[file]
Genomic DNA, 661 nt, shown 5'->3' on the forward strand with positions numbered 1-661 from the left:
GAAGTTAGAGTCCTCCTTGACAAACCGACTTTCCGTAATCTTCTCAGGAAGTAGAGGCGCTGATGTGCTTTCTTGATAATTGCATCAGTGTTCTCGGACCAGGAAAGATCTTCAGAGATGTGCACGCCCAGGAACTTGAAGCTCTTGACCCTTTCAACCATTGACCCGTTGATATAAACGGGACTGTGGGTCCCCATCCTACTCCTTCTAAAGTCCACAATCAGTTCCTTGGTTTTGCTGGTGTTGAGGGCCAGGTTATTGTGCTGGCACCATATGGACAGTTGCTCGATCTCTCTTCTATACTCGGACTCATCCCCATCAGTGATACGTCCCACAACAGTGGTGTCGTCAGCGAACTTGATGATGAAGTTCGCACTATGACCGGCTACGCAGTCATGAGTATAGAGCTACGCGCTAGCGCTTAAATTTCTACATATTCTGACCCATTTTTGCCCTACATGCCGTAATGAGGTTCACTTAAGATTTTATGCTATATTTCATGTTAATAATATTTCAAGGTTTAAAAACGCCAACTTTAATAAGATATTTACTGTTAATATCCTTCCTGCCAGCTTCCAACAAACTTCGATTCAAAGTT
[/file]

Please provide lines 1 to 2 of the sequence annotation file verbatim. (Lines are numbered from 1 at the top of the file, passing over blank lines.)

Genomic DNA, 661 nt, shown 5'->3' on the forward strand with positions numbered 1-661 from the left:
GAAGTTAGAGTCCTCCTTGACAAACCGACTTTCCGTAATCTTCTCAGGAAGTAGAGGCGCTGATGTGCTTTCTTGATAATTGCATCAGTGTTCTCGGACCAGGAAAGATCTTCAGAGATGTGCACGCCCAGGAACTTGAAGCTCTTGACCCTTTCAACCATTGACCCGTTGATATAAACGGGACTGTGGGTCCCCATCCTACTCCTTCTAAAGTCCACAATCAGTTCCTTGGTTTTGCTGGTGTTGAGGGCCAGGTTATTGTGCTGGCACCATATGGACAGTTGCTCGATCTCTCTTCTATACTCGGACTCATCCCCATCAGTGATACGTCCCACAACAGTGGTGTCGTCAGCGAACTTGATGATGAAGTTCGCACTATGACCGGCTACGCAGTCATGAGTATAGAGCTACGCGCTAGCGCTTAAATTTCTACATATTCTGACCCATTTTTGCCCTACATGCCGTAATGAGGTTCACTTAAGATTTTATGCTATATTTCATGTTAATAATATTTCAAGGTTTAAAAACGCCAACTTTAATAAGATATTTACTGTTAATATCCTTCCTGCCAGCTTCCAACAAACTTCGATTCAAAGTT